SAN ANTONIO, TX – New information challenges the Trump administration’s stated reasoning for rescinding Deferred Action for Childhood Arrivals (DACA), according to a friend of the court brief filed today with the U.S. Supreme Court.
MALDEF (Mexican American Legal Defense and Educational Fund) filed an amicus brief on behalf of nearly two dozen DACA recipients who intervened to defend the initiative against a 2017 challenge filed by Texas and other states.
The amicus brief takes aim at the Trump administration’s legal reasoning for ending DACA that concluded DACA would be found unlawful based a 2014 federal court of appeals ruling in a related case involving Deferred Action for Parents of Americans and Lawful Permanent Residents program (DAPA). No federal court has ruled DACA unlawful.
MALDEF’s brief, filed jointly with the State of New Jersey, provides new evidence based on documents and depositions in the Texas lawsuit that demonstrates DACA is discretionary.
This evidence directly contradicts key testimony in the DAPA case that led a court to hold that federal officials lacked discretion and were required to “rubber stamp” applications.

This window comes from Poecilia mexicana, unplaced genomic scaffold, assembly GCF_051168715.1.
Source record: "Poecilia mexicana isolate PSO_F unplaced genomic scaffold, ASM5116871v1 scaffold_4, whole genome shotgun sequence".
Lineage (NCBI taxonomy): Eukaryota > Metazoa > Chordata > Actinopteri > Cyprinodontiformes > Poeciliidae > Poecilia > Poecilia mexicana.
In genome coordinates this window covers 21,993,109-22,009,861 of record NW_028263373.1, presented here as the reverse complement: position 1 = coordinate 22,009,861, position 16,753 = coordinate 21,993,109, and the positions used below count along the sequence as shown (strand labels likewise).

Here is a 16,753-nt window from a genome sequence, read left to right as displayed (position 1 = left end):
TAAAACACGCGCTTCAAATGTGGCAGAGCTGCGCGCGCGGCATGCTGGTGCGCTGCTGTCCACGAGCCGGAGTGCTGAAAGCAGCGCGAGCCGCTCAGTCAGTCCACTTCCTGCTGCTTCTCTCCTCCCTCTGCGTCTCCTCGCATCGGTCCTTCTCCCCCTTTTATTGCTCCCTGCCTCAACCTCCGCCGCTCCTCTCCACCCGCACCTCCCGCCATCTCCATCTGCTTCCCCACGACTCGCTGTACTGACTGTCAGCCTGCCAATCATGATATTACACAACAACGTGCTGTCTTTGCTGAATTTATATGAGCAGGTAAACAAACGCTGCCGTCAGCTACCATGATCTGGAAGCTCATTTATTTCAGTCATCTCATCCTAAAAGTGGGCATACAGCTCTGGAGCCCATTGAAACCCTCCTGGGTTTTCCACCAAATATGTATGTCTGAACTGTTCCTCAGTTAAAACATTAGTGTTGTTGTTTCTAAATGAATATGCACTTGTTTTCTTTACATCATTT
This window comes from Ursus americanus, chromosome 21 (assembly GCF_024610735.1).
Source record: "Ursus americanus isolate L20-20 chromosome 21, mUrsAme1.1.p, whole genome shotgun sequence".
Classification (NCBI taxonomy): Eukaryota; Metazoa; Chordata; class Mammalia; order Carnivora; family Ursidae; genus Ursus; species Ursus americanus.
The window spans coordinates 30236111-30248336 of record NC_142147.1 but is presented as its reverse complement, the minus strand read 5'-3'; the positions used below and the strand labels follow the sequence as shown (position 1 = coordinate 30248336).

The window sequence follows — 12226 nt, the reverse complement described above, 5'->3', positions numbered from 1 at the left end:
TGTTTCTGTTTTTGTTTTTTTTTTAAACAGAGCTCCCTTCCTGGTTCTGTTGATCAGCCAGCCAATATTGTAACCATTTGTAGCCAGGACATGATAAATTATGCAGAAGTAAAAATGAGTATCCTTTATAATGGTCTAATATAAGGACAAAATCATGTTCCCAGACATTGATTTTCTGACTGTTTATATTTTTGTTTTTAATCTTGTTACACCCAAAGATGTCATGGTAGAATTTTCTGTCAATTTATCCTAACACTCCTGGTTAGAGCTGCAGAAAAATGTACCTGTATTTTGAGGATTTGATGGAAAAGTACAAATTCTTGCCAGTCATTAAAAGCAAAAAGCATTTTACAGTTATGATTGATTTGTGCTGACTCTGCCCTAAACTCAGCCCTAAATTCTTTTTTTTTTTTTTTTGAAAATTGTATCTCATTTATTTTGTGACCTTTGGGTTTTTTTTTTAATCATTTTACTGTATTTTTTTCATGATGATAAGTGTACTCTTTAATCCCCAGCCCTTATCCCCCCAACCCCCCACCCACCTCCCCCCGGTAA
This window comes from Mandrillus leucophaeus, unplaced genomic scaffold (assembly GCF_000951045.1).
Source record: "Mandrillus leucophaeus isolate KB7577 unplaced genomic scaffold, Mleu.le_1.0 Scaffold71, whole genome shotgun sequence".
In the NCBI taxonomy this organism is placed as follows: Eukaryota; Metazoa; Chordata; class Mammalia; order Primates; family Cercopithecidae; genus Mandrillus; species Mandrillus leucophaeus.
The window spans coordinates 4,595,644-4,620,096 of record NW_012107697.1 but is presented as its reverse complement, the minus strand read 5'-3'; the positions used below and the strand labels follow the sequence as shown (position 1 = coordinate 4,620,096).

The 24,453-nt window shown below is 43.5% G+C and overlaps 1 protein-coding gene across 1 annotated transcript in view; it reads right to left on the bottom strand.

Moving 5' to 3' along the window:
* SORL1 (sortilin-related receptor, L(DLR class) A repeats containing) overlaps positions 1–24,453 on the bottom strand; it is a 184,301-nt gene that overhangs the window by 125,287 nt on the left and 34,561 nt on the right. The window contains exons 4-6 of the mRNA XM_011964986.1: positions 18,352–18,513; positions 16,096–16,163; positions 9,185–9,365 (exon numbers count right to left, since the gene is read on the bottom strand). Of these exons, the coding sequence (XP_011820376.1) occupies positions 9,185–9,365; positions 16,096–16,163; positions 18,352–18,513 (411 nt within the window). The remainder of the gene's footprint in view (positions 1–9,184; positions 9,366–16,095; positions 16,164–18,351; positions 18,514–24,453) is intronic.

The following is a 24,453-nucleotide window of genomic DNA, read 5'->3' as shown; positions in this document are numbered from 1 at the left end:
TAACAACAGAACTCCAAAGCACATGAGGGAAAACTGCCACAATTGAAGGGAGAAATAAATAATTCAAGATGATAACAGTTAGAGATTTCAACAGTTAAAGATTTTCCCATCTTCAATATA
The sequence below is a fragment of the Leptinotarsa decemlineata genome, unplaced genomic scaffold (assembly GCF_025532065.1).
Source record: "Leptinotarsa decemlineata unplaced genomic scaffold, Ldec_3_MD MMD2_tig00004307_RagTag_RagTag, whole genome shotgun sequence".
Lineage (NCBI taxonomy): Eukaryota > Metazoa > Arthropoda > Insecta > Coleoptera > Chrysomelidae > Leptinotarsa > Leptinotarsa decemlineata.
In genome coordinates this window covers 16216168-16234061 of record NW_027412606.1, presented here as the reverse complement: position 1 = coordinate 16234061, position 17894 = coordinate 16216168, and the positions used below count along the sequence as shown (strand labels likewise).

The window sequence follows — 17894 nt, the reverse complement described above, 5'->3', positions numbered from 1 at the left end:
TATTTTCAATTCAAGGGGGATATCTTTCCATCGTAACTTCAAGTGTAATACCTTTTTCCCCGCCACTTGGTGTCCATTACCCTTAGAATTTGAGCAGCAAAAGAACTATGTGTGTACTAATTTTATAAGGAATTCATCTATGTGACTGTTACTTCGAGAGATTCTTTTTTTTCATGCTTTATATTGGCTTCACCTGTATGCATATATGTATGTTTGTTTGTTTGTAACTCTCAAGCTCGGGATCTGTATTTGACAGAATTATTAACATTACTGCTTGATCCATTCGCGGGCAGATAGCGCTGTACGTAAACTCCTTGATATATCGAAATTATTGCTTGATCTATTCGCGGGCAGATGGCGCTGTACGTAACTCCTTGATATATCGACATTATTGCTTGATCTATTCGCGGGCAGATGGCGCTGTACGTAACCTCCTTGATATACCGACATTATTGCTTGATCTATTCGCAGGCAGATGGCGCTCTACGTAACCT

“DACA has immeasurably benefited our nation, and it remains much needed in a full-employment economy,” said Thomas A. Saenz, MALDEF president and general counsel. “Yet the Trump administration attempted to eliminate DACA based on shoddy and dishonest legal reasoning by Jeff Sessions; our nation deserves better.”
Since it was initiated in 2012, DACA has provided protection from deportation and granted work authorization to hundreds of thousands of young undocumented immigrants who came to the United States as children.
The amicus brief also provides new information that the administration is aware that officials at the U.S. Department of Homeland Security direct employees to use discretion but the administration chose to ignore that information when deciding to end DACA.
“DACA recipients will have their say before the Supreme Court and will bring forward the evidence they developed in the Texas litigation showing that DACA is a lawful initiative,” stated Nina Perales, MALDEF Vice President of Litigation and counsel in the case. “The administration had this evidence all along but chose to ignore it when deciding to end DACA.”
The U.S. Supreme Court will hear oral argument on Nov. 12 to consider whether or not the administration acted lawfully in 2017 when it announced it was rescinding DACA.
Several groups sued the Department of Homeland Security arguing the abrupt decision to wind down the program in September 2017 violated the Administrative Procedure Act. Two federal courts of appeal have ruled it violated the APA.
MALDEF’s brief asks the Supreme Court to consider the new evidence when deciding whether the administration’s reasons for ending DACA were unlawful.
MALDEF represents the DACA recipients in the Texas DACA litigation with the law firm of Ropes & Gray LLP.